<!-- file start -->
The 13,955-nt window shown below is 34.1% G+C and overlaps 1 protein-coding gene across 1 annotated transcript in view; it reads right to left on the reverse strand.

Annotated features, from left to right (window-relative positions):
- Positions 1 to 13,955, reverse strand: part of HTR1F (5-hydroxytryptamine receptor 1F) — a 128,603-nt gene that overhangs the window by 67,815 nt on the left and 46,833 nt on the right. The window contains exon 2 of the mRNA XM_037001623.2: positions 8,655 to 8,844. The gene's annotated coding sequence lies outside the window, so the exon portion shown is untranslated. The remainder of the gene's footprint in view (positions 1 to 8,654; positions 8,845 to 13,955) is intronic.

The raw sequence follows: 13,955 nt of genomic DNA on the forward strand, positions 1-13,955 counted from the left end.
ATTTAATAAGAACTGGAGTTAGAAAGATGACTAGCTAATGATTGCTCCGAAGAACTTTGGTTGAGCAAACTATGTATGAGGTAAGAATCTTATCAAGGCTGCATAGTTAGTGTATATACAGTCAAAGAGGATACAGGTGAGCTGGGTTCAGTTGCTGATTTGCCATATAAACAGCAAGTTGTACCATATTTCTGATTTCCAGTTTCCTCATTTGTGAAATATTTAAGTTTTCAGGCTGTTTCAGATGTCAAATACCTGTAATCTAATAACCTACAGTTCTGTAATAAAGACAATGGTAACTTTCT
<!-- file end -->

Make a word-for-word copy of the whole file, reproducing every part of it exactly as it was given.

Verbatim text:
The 13,955-nt window shown below is 34.1% G+C and overlaps 1 protein-coding gene across 1 annotated transcript in view; it reads right to left on the reverse strand.

Annotated features, from left to right (window-relative positions):
- Positions 1 to 13,955, reverse strand: part of HTR1F (5-hydroxytryptamine receptor 1F) — a 128,603-nt gene that overhangs the window by 67,815 nt on the left and 46,833 nt on the right. The window contains exon 2 of the mRNA XM_037001623.2: positions 8,655 to 8,844. The gene's annotated coding sequence lies outside the window, so the exon portion shown is untranslated. The remainder of the gene's footprint in view (positions 1 to 8,654; positions 8,845 to 13,955) is intronic.

The raw sequence follows: 13,955 nt of genomic DNA on the forward strand, positions 1-13,955 counted from the left end.
ATTTAATAAGAACTGGAGTTAGAAAGATGACTAGCTAATGATTGCTCCGAAGAACTTTGGTTGAGCAAACTATGTATGAGGTAAGAATCTTATCAAGGCTGCATAGTTAGTGTATATACAGTCAAAGAGGATACAGGTGAGCTGGGTTCAGTTGCTGATTTGCCATATAAACAGCAAGTTGTACCATATTTCTGATTTCCAGTTTCCTCATTTGTGAAATATTTAAGTTTTCAGGCTGTTTCAGATGTCAAATACCTGTAATCTAATAACCTACAGTTCTGTAATAAAGACAATGGTAACTTTCT